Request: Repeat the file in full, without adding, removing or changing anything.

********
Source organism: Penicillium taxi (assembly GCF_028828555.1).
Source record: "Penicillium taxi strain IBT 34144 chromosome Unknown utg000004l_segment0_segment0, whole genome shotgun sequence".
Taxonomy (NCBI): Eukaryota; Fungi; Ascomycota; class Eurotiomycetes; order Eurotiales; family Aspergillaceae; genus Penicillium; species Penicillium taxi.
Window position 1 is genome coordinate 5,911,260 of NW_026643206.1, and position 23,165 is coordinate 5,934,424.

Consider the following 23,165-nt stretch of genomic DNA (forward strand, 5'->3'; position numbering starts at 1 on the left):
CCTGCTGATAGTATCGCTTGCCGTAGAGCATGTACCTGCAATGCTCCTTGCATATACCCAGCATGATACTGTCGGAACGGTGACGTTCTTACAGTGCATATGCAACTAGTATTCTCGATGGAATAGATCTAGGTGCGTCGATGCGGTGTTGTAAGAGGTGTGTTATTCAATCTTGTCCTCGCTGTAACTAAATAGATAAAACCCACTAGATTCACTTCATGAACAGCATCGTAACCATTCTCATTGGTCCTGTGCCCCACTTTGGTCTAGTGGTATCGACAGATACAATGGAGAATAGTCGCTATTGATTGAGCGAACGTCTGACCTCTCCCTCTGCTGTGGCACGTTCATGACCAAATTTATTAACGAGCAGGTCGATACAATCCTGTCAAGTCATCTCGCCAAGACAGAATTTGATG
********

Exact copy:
Source organism: Penicillium taxi (assembly GCF_028828555.1).
Source record: "Penicillium taxi strain IBT 34144 chromosome Unknown utg000004l_segment0_segment0, whole genome shotgun sequence".
Taxonomy (NCBI): Eukaryota; Fungi; Ascomycota; class Eurotiomycetes; order Eurotiales; family Aspergillaceae; genus Penicillium; species Penicillium taxi.
Window position 1 is genome coordinate 5,911,260 of NW_026643206.1, and position 23,165 is coordinate 5,934,424.

Consider the following 23,165-nt stretch of genomic DNA (forward strand, 5'->3'; position numbering starts at 1 on the left):
CCTGCTGATAGTATCGCTTGCCGTAGAGCATGTACCTGCAATGCTCCTTGCATATACCCAGCATGATACTGTCGGAACGGTGACGTTCTTACAGTGCATATGCAACTAGTATTCTCGATGGAATAGATCTAGGTGCGTCGATGCGGTGTTGTAAGAGGTGTGTTATTCAATCTTGTCCTCGCTGTAACTAAATAGATAAAACCCACTAGATTCACTTCATGAACAGCATCGTAACCATTCTCATTGGTCCTGTGCCCCACTTTGGTCTAGTGGTATCGACAGATACAATGGAGAATAGTCGCTATTGATTGAGCGAACGTCTGACCTCTCCCTCTGCTGTGGCACGTTCATGACCAAATTTATTAACGAGCAGGTCGATACAATCCTGTCAAGTCATCTCGCCAAGACAGAATTTGATG